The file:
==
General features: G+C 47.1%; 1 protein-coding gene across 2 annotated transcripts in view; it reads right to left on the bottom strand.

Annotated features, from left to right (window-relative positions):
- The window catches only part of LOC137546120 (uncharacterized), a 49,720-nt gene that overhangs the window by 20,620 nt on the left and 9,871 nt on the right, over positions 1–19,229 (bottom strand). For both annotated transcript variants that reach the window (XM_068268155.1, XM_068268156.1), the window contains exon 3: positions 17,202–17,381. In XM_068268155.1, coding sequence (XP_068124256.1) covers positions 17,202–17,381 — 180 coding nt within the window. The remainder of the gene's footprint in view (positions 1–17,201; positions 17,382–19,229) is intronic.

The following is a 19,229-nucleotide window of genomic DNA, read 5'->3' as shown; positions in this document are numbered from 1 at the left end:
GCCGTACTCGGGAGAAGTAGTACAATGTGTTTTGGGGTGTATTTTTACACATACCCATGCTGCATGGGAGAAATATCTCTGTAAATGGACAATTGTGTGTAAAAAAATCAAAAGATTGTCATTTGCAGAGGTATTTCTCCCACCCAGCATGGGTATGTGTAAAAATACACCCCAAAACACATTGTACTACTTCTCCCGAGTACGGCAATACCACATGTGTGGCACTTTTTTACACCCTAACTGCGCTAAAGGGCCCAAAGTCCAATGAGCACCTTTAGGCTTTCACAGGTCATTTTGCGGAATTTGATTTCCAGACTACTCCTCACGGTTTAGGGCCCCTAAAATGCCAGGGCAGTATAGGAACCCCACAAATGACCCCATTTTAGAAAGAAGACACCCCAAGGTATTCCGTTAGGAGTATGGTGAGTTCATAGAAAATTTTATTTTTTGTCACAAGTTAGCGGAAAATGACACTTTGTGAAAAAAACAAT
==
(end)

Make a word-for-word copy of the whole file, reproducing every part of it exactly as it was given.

General features: G+C 47.1%; 1 protein-coding gene across 2 annotated transcripts in view; it reads right to left on the bottom strand.

Annotated features, from left to right (window-relative positions):
- The window catches only part of LOC137546120 (uncharacterized), a 49,720-nt gene that overhangs the window by 20,620 nt on the left and 9,871 nt on the right, over positions 1–19,229 (bottom strand). For both annotated transcript variants that reach the window (XM_068268155.1, XM_068268156.1), the window contains exon 3: positions 17,202–17,381. In XM_068268155.1, coding sequence (XP_068124256.1) covers positions 17,202–17,381 — 180 coding nt within the window. The remainder of the gene's footprint in view (positions 1–17,201; positions 17,382–19,229) is intronic.

The following is a 19,229-nucleotide window of genomic DNA, read 5'->3' as shown; positions in this document are numbered from 1 at the left end:
GCCGTACTCGGGAGAAGTAGTACAATGTGTTTTGGGGTGTATTTTTACACATACCCATGCTGCATGGGAGAAATATCTCTGTAAATGGACAATTGTGTGTAAAAAAATCAAAAGATTGTCATTTGCAGAGGTATTTCTCCCACCCAGCATGGGTATGTGTAAAAATACACCCCAAAACACATTGTACTACTTCTCCCGAGTACGGCAATACCACATGTGTGGCACTTTTTTACACCCTAACTGCGCTAAAGGGCCCAAAGTCCAATGAGCACCTTTAGGCTTTCACAGGTCATTTTGCGGAATTTGATTTCCAGACTACTCCTCACGGTTTAGGGCCCCTAAAATGCCAGGGCAGTATAGGAACCCCACAAATGACCCCATTTTAGAAAGAAGACACCCCAAGGTATTCCGTTAGGAGTATGGTGAGTTCATAGAAAATTTTATTTTTTGTCACAAGTTAGCGGAAAATGACACTTTGTGAAAAAAACAAT